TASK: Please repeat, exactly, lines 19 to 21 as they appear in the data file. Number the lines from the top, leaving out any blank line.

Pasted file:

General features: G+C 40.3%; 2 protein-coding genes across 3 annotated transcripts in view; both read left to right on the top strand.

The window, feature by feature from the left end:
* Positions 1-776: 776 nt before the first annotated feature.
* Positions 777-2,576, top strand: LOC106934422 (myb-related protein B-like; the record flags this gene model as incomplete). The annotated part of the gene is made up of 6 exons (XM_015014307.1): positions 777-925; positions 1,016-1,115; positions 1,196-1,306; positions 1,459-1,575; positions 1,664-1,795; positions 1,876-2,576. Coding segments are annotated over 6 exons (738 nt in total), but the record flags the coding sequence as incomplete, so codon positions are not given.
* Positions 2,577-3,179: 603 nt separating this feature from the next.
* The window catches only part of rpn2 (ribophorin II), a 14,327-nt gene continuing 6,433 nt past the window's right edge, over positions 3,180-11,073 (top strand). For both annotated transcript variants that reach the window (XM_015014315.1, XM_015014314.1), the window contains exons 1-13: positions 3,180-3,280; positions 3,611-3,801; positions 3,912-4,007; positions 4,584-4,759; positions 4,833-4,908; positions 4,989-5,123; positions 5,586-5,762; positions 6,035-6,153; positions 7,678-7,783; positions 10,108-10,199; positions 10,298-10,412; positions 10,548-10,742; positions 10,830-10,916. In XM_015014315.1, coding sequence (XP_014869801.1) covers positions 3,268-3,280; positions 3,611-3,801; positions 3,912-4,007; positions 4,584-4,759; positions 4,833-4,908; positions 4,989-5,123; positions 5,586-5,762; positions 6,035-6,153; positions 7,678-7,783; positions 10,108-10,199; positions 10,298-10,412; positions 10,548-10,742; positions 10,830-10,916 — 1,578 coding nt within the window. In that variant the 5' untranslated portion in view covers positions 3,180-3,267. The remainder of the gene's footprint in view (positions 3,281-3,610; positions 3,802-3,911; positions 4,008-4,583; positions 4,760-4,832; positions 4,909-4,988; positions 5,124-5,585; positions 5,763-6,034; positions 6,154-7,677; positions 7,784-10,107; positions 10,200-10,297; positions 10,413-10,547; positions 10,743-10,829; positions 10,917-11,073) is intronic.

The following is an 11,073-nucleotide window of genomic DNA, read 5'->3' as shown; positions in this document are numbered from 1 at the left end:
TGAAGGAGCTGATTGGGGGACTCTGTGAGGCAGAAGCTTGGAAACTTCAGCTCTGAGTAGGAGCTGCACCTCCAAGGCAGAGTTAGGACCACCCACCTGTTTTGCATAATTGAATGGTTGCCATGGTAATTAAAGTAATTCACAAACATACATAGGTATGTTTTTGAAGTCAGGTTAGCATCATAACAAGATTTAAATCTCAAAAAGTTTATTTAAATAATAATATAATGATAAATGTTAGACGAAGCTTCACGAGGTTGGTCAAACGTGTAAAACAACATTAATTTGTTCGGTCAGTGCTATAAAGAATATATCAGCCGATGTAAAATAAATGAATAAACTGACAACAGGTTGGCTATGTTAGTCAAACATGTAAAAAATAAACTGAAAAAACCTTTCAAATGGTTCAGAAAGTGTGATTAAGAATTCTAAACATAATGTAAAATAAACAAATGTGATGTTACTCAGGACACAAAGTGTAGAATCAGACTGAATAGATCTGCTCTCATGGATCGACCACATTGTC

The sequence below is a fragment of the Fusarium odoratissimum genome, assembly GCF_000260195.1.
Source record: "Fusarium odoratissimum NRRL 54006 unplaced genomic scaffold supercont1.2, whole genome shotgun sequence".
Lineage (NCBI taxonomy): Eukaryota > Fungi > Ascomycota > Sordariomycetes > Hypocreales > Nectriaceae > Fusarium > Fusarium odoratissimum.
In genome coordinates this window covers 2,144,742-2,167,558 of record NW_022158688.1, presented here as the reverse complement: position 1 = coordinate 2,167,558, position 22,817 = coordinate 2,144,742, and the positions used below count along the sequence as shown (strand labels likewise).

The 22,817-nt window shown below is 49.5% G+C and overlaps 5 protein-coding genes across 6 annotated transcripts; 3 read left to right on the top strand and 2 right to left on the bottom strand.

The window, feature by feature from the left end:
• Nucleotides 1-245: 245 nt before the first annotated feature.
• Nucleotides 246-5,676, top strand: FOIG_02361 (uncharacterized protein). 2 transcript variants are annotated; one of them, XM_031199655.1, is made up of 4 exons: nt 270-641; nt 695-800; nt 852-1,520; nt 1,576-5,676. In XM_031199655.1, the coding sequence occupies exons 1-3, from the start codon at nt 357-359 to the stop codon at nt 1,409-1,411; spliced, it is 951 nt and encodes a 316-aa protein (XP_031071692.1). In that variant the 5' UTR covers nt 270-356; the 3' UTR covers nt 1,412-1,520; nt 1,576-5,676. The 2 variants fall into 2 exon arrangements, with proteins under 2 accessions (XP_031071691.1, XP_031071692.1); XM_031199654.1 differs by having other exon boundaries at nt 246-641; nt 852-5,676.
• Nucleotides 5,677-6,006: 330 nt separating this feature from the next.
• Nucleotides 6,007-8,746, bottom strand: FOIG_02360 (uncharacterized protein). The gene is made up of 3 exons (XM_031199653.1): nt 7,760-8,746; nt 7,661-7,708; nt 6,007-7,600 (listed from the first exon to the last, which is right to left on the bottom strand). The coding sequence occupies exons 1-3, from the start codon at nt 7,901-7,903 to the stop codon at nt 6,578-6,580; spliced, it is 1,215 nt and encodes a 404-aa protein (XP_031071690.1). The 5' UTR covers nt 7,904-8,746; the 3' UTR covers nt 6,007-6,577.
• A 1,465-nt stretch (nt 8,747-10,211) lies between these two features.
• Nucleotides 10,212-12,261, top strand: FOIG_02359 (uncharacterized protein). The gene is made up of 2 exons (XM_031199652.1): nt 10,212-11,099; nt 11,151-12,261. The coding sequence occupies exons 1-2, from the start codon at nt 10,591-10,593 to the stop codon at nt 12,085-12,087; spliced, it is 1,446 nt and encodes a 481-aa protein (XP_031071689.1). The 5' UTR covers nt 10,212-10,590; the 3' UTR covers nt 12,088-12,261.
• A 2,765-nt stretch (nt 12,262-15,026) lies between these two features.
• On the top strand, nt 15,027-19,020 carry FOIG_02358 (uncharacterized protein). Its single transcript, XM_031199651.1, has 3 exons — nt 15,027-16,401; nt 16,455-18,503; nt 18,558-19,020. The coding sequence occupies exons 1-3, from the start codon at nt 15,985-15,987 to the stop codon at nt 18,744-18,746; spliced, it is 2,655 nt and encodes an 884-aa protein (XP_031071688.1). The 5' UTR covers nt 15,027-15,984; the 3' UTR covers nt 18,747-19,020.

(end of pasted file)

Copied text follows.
• A 1,465-nt stretch (nt 8,747-10,211) lies between these two features.
• Nucleotides 10,212-12,261, top strand: FOIG_02359 (uncharacterized protein). The gene is made up of 2 exons (XM_031199652.1): nt 10,212-11,099; nt 11,151-12,261. The coding sequence occupies exons 1-2, from the start codon at nt 10,591-10,593 to the stop codon at nt 12,085-12,087; spliced, it is 1,446 nt and encodes a 481-aa protein (XP_031071689.1). The 5' UTR covers nt 10,212-10,590; the 3' UTR covers nt 12,088-12,261.
• A 2,765-nt stretch (nt 12,262-15,026) lies between these two features.